Pillbox

New country albums show off genre’s range

Keith Urban’s Get Closer may offer a short track listing, but it still manages to impress with its wide variety of music and inspired lyrics. (credit: Courtesy of Wikimedia Commons) Keith Urban’s Get Closer may offer a short track listing, but it still manages to impress with its wide variety of music and inspired lyrics. (credit: Courtesy of Wikimedia Commons)

This past week, two of country music’s hottest acts released new albums that are sure to gain airplay, and they might even garner some mainstream radio attention as well.

Keith Urban — *Get Closer*

This is Urban’s seventh studio album over a span of 12 years. For an artist who’s 43, his ability to turn out hits appropriate for 2010 is amazing. His newest album is only eight tracks and 33 minutes long (though the deluxe version is more than twice that length), which makes it feel like he should have delayed it longer to produce a longer set list. Nonetheless, there are some quality songs on the album.

The leadoff track, “Put You In a Song,” is a different take on a love song. Urban combines his love for music and his love for a certain someone by “putting them in a song,” thus creating a song that’s good to turn the volume up on and repeat over and over.

In “You Gonna Fly,” Urban urges a girl to let her hair down and just have some fun. He’s a man interested in enjoying life, and he knows that if his partner joins him, she’ll have a great time. This song is great country-pop while still holding country roots and not going too mainstream.

The first ballad, “All For You,” feels a bit unfinished. Urban’s lyrics have been better, but at least the sentiment’s real.
Next is “Long Hot Summer,” which feels like it’s going to pick up the pace, but never really does. Though it’s yet another one of Urban’s summer-love anthems, it’s a welcome enough addition to the group.

The soft “Without You” represents country music in its purest form — just vocals and a banjo for most of the song. Urban leaves off the music production on this track and relies solely on the lyrics and the minimal musicality.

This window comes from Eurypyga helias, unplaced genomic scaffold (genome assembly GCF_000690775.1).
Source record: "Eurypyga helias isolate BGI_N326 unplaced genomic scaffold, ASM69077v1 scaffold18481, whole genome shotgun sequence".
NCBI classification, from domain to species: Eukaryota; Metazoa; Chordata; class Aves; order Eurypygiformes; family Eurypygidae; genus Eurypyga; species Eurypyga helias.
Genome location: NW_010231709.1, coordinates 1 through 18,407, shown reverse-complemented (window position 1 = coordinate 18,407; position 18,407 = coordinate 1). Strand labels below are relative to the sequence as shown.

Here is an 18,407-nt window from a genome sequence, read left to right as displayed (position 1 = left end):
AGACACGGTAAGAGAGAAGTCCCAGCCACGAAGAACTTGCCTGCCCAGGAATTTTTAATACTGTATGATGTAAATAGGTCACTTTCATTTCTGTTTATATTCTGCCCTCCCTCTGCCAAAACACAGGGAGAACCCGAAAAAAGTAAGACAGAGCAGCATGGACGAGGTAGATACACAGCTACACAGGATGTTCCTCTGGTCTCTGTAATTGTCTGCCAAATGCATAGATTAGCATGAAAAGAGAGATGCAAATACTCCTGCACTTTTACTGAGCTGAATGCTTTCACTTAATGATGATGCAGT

The verses of “Georgia Woods” drag on a bit, and the song would be skip-worthy if the chorus wasn’t a pick-me-up, changing the tone of the rest of the track.

Next up is “Right On Back to You,” which, pulls back the reins completely. Urban’s vocals are highlighted here, and for good reason. The song starts off with the sound of rainfall, which sets the tone, but Urban can deliver a ballad like no one else.

It was a wise choice to end such a short album with a song like “Shut Out the Lights,” which instead of easing us into the closing of the album, leaves us feeling energized and, possibly, feeling ready for a second listen of the CD. It’s a dynamic song, constantly changing from high-energy cymbal crashes to gentle drumbeats, only to be overlain with Urban’s smart and stylistically pleasing lyrics.

Listen Up: “You Gonna Fly,” “Right On Back to You,” “Shut Out the Lights”

The Verdict: Though there was a gap of over a year and a half, Urban’s newest release feels like it came too soon after the huge success of his previous album. And with a track list of only eight songs, it’s hard to create a great album as a whole, but there’s definitely a handful of gems.

Rascal Flatts — *Nothing Like This*

Rascal Flatts has, for a few years now, been the young face of modern country. And despite this album being the group’s seventh in just 10 years, the trio remains fresh and fun, always attracting a great number of fans.

“Why Wait” opens up the album with a strong country sound and a fun little tune about a guy not wanting to wait to get married because… well, it’s just a waste of time! It’s a good song, but not a good opener.

Next, “Easy” is a power ballad that features guest vocals by Natasha Bedingfield. He’s acting as if his recent break-up wasn’t bad, “but what she don’t know is how hard it is to make it look so easy.”

Christian-inspired “Sunday Afternoon” follows, and feels like it wants to be a faster song than it really is. Still, it’s a good song as a whole, and it ranks among the better songs on the album.

“Play” is another song that you just imagine is really fun for the guys to perform because it’s an easy-going beat with simple lyrics about simple things making life exciting.

“Nothing Like This” makes use of the twang of the banjo, a gentle background to the romantic tune.

Up next is “All Night to Get There,” which is an energetic, musically exciting song about taking it easy. The lyrics “We got nowhere to be and all night to get there” are truly appropriate for blasting the song in a car.

“Red Camaro” is an easy-going summer song, but it fails to be memorable.

“They Try” slows down the pace and seems to be more of a movie soundtrack song than a track from a Rascal Flatts album; unfortunately, this description isn’t meant to carry a positive connotation here.

Next up, “Summer Young” features a strong drumbeat and lyrics reflecting signature summer themes, such as “that boardwalk you and I strolled down, lights dancing on the water from the merry-go-round.”

“Tonight Tonight” keeps up the pace from the previous song as the singer talks about his excitement before he meets up with his special someone.

Closing out the album with “I Won’t Let Go,” Rascal Flatts lays us down gently with a meaningful promise that drips with honesty and emotion.

Listen Up: “Easy,” “Summer Young,” “Tonight Tonight”

The Verdict: Unfortunately, a lot of the songs end up blurring together, and it’s hard to distinguish them from Rascal Flatts’ previous songs. The album is great for playing at a summer party or lounging by the pool, but almost all of the songs fail to mesmerize.